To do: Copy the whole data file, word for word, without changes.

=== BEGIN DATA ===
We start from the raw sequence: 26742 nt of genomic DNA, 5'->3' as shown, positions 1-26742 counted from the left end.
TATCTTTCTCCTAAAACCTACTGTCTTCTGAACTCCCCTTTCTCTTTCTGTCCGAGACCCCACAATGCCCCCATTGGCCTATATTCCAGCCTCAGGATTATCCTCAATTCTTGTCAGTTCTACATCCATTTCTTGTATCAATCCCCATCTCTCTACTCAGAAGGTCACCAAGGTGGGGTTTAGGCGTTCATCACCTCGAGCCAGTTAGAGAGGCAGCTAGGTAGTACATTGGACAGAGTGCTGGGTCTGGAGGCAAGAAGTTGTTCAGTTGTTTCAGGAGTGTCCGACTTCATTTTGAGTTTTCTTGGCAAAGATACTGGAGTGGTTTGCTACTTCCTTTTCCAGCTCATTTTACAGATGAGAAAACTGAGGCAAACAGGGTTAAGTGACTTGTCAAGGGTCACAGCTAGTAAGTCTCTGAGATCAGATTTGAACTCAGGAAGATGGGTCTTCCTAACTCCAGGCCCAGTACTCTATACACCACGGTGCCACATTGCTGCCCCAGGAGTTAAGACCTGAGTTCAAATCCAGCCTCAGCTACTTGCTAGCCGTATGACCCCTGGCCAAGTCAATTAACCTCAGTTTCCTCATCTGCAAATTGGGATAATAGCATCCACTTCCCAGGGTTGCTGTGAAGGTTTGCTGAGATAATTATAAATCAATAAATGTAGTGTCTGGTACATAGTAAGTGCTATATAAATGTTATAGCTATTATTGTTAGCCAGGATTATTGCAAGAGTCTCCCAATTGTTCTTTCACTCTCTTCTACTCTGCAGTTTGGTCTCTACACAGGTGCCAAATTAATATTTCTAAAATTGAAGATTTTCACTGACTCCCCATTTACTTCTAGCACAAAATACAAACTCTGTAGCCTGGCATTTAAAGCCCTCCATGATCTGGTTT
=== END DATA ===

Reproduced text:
We start from the raw sequence: 26742 nt of genomic DNA, 5'->3' as shown, positions 1-26742 counted from the left end.
TATCTTTCTCCTAAAACCTACTGTCTTCTGAACTCCCCTTTCTCTTTCTGTCCGAGACCCCACAATGCCCCCATTGGCCTATATTCCAGCCTCAGGATTATCCTCAATTCTTGTCAGTTCTACATCCATTTCTTGTATCAATCCCCATCTCTCTACTCAGAAGGTCACCAAGGTGGGGTTTAGGCGTTCATCACCTCGAGCCAGTTAGAGAGGCAGCTAGGTAGTACATTGGACAGAGTGCTGGGTCTGGAGGCAAGAAGTTGTTCAGTTGTTTCAGGAGTGTCCGACTTCATTTTGAGTTTTCTTGGCAAAGATACTGGAGTGGTTTGCTACTTCCTTTTCCAGCTCATTTTACAGATGAGAAAACTGAGGCAAACAGGGTTAAGTGACTTGTCAAGGGTCACAGCTAGTAAGTCTCTGAGATCAGATTTGAACTCAGGAAGATGGGTCTTCCTAACTCCAGGCCCAGTACTCTATACACCACGGTGCCACATTGCTGCCCCAGGAGTTAAGACCTGAGTTCAAATCCAGCCTCAGCTACTTGCTAGCCGTATGACCCCTGGCCAAGTCAATTAACCTCAGTTTCCTCATCTGCAAATTGGGATAATAGCATCCACTTCCCAGGGTTGCTGTGAAGGTTTGCTGAGATAATTATAAATCAATAAATGTAGTGTCTGGTACATAGTAAGTGCTATATAAATGTTATAGCTATTATTGTTAGCCAGGATTATTGCAAGAGTCTCCCAATTGTTCTTTCACTCTCTTCTACTCTGCAGTTTGGTCTCTACACAGGTGCCAAATTAATATTTCTAAAATTGAAGATTTTCACTGACTCCCCATTTACTTCTAGCACAAAATACAAACTCTGTAGCCTGGCATTTAAAGCCCTCCATGATCTGGTTT